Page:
Following Ares, the closest character to a hero in Dark Avengers is Noh-Varr. Yet Bendis barely gives the Kree warrior anything to do during the course of the series. He’s only on the team because of his own naivete, failing to recognize that these Avengers are psychotic criminals. As soon as Noh-Varr realizes that the Avengers are not who they say they are, he takes off fairly quickly. The few issues in which Noh-Varr is present don’t do much to explore his character, and writing him off the title eliminates the possibility of any further exploration. Bendis only really gets to further Noh-Varr’s arc in Dark Avengers Annual, an issue focused exclusively on the character. This one issue does more for Noh-Varr than the entirety of the main Dark Avengers series, and it’s a personal favorite of mine. Dark Avengers Annual shows Noh-Varr adapting to Earth culture, exploring the streets of New York, meeting students at NYU, and finally discovering his purpose on Earth. Most importantly, Bendis gives the reader a look at Noh-Varr’s feelings of isolation, especially while he is hunted by the Dark Avengers. Ultimately, Dark Avengers isn’t the most extensive chapter for Noh-Varr’s character, but it does plant the seeds for future stories.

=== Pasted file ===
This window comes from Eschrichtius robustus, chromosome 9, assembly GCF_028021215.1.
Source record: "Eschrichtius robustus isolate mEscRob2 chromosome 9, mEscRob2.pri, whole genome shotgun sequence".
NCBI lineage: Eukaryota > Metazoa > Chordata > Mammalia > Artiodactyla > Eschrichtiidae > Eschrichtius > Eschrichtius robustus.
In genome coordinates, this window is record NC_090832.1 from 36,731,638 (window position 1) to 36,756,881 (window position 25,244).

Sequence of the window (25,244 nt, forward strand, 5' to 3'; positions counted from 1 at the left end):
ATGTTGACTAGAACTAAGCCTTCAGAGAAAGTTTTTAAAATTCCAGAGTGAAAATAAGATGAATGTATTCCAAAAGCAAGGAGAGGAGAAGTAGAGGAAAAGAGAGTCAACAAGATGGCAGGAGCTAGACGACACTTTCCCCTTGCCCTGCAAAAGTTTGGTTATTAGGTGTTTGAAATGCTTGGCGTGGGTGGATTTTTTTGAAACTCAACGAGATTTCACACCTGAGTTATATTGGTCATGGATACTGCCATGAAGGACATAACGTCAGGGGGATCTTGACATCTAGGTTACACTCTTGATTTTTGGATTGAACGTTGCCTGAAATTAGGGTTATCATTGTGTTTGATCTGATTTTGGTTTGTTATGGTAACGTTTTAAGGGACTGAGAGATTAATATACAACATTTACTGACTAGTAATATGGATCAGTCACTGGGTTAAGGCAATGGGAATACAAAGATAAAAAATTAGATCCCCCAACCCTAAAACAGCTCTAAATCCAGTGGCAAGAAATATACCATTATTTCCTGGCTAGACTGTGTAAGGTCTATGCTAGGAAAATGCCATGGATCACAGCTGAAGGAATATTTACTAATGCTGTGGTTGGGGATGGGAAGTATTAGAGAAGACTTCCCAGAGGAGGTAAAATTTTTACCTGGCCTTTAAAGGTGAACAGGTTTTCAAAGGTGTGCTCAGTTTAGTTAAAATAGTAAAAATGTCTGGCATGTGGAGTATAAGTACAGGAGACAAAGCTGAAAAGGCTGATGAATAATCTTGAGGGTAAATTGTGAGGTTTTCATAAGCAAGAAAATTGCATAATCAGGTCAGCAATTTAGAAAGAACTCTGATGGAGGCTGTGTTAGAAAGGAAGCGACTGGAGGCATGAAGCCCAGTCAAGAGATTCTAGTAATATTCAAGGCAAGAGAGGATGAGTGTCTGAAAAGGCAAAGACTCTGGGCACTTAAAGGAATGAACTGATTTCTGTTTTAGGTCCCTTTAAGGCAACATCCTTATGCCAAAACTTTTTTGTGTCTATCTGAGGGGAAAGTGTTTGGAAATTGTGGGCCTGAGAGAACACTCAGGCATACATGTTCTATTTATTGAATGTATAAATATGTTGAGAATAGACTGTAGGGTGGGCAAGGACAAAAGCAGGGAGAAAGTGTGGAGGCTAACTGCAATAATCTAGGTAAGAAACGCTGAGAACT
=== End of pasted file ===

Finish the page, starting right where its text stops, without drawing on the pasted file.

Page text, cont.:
The rest of the team isn’t given much to do either. Moonstone, Bullseye, Venom, and Daken, are mostly present to masquerade as Ms. Marvel, Hawkeye, Spider-Man, and Wolverine, respectively. The gimmick of villains disguised as heroes isn’t developed very much, past the first issue. There is still a lot of fun banter between these characters, in a very different sense than in New Avengers. This team of Avengers actively hates each other, and the dialogue presents this in a very clear yet entertaining manner. The Dark Avengers are more of a publicity stunt than an actual team, and Bendis shows how little each member regards the others in private. Additionally, Victoria Hand is a great addition, acting as a consultant for the team. Hand is a good foil for the Dark Avengers, keeping everyone, including Osborn, in check. Bendis adds a layer of nuance to Hand, as she actually believes in Osborn and his goals. Hand’s bad history with S.H.I.E.L.D. makes her loyalty to Osborn very believable. Rather than a cartoon-ish henchwoman, Victoria Hand feels like a real person. Overall, I do wish that this cast of characters received a more individualized focus. Perhaps if Bendis had more room, he could write one-shot issues examining each member of the team. As it is, the Dark Avengers, much like the Mighty Avengers, feel like an underdeveloped team.